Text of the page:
My life course is a testament of the human potential for positive change, and I am in no way an exception. I personally know many individuals who have gone through similar experiences and are now living positive and productive lives.
Rather than giving all of our kids an opportunity to succeed, expelling and criminalizing young people pulls the rug out from underneath them at childhood, steering them away from college or career, and redirecting them on the path of dropping out and prison.
If you sit in juvenile delinquency court long enough, you notice a few things. Most of the kids are black or brown. Almost all of the families are poor. And a huge percentage of the children have problems in school - learning difficulties, mental health needs, behavioral issues, or all three.
The idea that we can look at a 14-year-old and know that he will be evil his entire life reflects a dangerous certainty -- that we somehow know which children will be a danger in 30, 40 or 50 years. Perhaps most importantly, it runs against the beliefs of a faithful nation.
This week we celebrated the Fourth of July! A holiday we associate with fireworks, flags, picnics at the beach and our independence. So why was my first thought when I woke up on this day of frolic about teen girls in a juvenile detention center?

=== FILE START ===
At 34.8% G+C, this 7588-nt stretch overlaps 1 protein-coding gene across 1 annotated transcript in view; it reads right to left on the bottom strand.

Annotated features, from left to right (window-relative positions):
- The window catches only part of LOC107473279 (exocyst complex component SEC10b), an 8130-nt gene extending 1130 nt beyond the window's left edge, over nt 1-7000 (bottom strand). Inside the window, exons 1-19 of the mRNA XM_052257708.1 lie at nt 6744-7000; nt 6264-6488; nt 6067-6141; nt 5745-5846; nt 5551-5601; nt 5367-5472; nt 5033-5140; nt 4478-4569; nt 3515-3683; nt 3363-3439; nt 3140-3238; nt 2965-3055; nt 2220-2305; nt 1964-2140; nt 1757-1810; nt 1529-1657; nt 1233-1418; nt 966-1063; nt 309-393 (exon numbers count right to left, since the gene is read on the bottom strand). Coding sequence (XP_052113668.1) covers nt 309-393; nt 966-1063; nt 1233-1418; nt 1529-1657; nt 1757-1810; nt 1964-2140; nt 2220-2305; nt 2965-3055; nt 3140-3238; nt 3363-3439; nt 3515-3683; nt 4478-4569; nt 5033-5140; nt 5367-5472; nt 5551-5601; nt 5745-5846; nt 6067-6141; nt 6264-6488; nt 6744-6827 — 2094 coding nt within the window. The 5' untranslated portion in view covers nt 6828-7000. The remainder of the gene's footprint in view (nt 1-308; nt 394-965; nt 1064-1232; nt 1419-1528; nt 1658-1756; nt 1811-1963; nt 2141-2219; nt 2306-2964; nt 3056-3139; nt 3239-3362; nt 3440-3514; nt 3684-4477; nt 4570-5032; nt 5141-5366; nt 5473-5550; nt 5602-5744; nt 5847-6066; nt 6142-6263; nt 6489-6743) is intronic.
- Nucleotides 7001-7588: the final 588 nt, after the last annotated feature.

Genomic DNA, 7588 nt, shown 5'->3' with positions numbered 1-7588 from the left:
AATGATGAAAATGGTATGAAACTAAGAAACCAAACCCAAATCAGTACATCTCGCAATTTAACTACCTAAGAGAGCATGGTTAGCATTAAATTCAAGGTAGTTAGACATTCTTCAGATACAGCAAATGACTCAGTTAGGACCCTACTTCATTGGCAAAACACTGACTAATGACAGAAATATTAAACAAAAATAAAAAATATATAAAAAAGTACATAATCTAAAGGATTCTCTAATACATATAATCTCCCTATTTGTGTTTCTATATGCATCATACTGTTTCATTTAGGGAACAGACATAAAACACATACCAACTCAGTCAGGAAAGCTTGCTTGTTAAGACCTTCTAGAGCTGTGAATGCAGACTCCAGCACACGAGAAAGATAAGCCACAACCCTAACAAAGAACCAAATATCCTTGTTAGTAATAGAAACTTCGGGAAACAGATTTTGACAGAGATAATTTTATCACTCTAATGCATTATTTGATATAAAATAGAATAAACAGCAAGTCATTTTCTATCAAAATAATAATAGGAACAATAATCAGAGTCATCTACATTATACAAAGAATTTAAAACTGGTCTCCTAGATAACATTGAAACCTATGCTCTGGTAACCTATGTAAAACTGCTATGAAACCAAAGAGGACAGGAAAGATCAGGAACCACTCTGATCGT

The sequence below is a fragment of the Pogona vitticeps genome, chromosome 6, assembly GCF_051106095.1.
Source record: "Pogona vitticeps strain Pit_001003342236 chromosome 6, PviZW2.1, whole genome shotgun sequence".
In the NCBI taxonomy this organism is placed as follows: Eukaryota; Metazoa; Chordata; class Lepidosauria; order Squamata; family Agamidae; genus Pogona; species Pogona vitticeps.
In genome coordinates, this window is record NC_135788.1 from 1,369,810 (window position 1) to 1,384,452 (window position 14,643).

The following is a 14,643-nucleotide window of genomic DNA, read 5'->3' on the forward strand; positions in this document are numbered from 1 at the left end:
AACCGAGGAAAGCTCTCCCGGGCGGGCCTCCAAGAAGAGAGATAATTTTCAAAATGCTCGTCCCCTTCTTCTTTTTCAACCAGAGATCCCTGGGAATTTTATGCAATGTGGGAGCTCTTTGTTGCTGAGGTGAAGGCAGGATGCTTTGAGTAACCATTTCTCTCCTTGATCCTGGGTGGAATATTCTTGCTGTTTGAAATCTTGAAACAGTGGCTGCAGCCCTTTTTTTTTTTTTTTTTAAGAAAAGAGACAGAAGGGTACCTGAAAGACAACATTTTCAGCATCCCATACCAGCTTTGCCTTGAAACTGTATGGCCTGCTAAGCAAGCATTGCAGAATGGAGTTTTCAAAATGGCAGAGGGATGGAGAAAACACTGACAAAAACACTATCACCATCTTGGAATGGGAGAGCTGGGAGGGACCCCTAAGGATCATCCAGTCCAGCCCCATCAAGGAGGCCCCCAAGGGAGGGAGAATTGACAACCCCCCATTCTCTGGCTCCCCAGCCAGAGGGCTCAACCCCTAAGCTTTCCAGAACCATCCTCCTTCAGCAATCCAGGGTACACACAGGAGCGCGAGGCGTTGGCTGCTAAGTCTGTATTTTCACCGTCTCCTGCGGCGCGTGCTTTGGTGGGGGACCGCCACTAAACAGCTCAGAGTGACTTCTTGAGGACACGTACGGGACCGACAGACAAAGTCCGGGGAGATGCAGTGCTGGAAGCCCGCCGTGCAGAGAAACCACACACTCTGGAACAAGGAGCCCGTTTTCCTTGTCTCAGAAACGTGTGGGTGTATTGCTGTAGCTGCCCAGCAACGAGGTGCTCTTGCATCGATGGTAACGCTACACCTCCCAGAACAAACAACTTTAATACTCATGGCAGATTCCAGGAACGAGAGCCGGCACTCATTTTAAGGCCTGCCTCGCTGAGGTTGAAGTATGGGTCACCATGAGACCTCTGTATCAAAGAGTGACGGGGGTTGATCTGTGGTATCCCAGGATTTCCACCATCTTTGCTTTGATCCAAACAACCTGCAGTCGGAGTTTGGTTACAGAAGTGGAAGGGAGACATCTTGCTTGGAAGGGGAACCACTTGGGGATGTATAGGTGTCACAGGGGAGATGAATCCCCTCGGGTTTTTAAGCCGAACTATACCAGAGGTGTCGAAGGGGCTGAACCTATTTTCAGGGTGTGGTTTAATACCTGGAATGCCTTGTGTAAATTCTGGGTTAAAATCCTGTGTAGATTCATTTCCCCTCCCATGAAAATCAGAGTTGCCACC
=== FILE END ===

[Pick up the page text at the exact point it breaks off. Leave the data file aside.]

The time has come for juvenile direct file reform in Colorado. Brain research has come a long way since 1993, and we are so close to using this evidence and research to guide our juvenile justice system.
Despite the desperate backgrounds of Homegirl Café trainees -- everyone is either a previous gang member, drug addict, previously incarcerated or all three -- the place has a sunny interior, colorful artwork on the walls, and food that is fresh and delicious.
Who have been the primary beneficiaries of "school reform?" Duh, the for-profit companies! While consultants and think tanks have done OK, the real money has been in testing and textbooks and technology and construction.
It costs approximately $130,000 to keep one teenager in juvenile detention for one year. It would cost less than $200 per child per year to fund Educating Children for Parenting, a violence prevention program.